Five deaths reported from Congo so far: DG Health

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ISLAMABAD, Aug 4 (APP): So far five deaths have been reported from Crimean Congo hemorrhagic fever (CCHF) throughout the country during the current year.

Director General, Ministry of National Health Services, Regulation and Coordination, Dr. Assad Hafeez talking to APP on Thursday said the condition of three confirmed congo patients from Punjab was stable now.

He said special directives had been issued to all federal government hospitals for allocating isolation wards for Congo patients.

The National Institute of Health (NIH), he said, had also been directed to remain vigilant while Pakistan Institute of Medical Sciences (PIMS) had made special arrangements in this regard.

He said during last 10 days, the NIH had collected 100 blood samples of vulnerable residents of Lodhran to confirm whether more people carry the virus.

Dr Assad Hafeez advised the citizens to take special preventive measures to protect from carrying CCHF. He added healthcare workers caring for patients with suspected or confirmed Congo virus, or handling specimens from them, should adopt standard infection control precautions.

These included basic hand hygiene, use of personal protective equipment, safe injection practices and safe burial practices, he added.

He said in order to reduce the risk of tick-to-human transmission, the people should wear protective clothing like long sleeves or long trousers, and light coloured one to allow easy detection of ticks.

He said the people should use approved chemicals intended to kill ticks on clothing, use approved repellent on the skin and clothing, regularly examine clothing and skin for ticks, and if found, remove them, and avoid areas where ticks are abundant and seasons when they are most active.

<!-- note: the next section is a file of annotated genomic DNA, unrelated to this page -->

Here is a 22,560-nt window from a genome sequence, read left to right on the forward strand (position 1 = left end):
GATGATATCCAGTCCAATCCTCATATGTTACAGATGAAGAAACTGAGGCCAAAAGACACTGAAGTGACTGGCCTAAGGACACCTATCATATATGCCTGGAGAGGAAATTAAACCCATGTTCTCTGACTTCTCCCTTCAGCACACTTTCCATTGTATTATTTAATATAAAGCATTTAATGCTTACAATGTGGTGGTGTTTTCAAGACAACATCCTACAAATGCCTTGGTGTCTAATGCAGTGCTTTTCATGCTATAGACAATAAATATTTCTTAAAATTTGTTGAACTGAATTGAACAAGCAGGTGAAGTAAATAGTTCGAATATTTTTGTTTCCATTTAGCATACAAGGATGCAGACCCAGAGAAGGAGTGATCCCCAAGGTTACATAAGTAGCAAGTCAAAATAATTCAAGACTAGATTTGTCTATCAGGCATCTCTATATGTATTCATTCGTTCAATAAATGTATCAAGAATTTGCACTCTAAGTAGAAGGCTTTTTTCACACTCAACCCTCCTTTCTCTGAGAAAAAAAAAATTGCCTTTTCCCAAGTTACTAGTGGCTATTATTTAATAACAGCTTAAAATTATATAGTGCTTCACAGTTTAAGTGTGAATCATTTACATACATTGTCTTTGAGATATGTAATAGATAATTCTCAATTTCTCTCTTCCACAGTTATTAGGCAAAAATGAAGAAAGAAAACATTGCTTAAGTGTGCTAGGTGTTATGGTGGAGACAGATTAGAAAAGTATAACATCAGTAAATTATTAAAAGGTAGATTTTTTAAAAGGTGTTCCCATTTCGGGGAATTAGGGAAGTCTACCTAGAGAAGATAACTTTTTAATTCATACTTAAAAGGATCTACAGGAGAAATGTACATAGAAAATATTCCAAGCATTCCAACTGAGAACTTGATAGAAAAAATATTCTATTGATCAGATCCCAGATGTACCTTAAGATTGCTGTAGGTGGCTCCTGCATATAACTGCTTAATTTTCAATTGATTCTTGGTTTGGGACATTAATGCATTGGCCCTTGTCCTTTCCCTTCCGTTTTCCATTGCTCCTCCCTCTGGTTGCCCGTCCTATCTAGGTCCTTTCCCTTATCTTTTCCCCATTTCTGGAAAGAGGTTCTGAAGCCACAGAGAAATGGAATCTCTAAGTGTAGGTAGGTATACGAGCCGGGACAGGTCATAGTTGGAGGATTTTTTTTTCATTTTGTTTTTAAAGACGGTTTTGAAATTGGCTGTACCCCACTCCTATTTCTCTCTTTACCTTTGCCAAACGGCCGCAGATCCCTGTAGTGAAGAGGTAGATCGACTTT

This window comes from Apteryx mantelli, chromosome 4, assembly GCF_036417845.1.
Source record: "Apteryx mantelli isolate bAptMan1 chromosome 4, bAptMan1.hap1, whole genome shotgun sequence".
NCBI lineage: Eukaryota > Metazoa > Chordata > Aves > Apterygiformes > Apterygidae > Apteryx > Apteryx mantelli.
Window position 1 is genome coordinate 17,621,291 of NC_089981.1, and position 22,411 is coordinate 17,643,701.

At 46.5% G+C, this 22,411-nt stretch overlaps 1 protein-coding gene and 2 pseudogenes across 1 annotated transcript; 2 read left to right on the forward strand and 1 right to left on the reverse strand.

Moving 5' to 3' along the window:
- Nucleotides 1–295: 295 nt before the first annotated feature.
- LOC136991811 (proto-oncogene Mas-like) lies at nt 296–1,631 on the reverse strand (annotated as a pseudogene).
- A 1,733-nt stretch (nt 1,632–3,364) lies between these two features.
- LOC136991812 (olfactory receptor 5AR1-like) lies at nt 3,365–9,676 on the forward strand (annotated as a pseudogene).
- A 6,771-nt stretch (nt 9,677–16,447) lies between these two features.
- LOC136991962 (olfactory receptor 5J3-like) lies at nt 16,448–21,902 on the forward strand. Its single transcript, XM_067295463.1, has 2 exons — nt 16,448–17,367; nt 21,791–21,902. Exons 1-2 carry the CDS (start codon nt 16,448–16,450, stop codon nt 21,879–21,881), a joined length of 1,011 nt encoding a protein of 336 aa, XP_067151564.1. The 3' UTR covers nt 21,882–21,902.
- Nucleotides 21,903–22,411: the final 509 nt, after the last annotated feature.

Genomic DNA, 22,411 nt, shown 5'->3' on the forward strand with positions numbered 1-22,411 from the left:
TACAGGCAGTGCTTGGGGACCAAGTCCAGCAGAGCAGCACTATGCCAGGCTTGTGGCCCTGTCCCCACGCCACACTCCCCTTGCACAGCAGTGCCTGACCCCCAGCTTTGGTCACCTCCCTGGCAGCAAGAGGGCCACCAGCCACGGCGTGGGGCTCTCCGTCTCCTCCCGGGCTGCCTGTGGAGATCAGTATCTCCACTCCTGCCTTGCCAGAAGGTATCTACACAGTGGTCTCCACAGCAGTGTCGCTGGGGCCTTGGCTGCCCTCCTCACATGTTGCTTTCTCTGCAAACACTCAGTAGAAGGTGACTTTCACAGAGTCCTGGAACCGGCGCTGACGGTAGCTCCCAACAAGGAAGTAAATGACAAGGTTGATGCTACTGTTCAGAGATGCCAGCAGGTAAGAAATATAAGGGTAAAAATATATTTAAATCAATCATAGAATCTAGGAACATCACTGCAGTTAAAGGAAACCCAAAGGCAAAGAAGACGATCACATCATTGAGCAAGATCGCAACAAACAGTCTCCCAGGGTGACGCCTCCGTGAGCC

He said in order to reduceg the risk of animal-to-human transmission, the people should wear gloves and other protective clothing while handling animals or their tissues in endemic areas, notably during slaughtering, butchering and culling procedures in slaughterhouses or at home.

To reduce the risk of human-to-human transmission
in the community, he said the people should avoid close physical contact with CCHF-infected patients, wear gloves and protective equipment when taking care of the sick and wash hands regularly after caring for or visiting the ill.

He said the virus was primarily transmitted to the people from ticks and livestock animals.

Human-to-human transmission could occur resulting from close contact with the blood, secretions, organs or other bodily fluids of infected persons, he added.

Dr Hafeez said CCHF was a widespread disease caused by a tick-borne virus. The hosts of the CCHF virus included a wide range of wild and domestic animals such as cattle, sheep and goats.

He said animals became infected by the bite of infected ticks and the virus remained in their bloodstream for about one week after infection, allowing the tick-animal-tick cycle to continue when another tick bites.

The CCHF virus was transmitted to the people either by tick bites or through contact with infected animal blood or tissues during and immediately after slaughter, he added.

He said human-to-human transmission could occur resulting from close contact with the blood, secretions, organs or other bodily fluids of infected persons.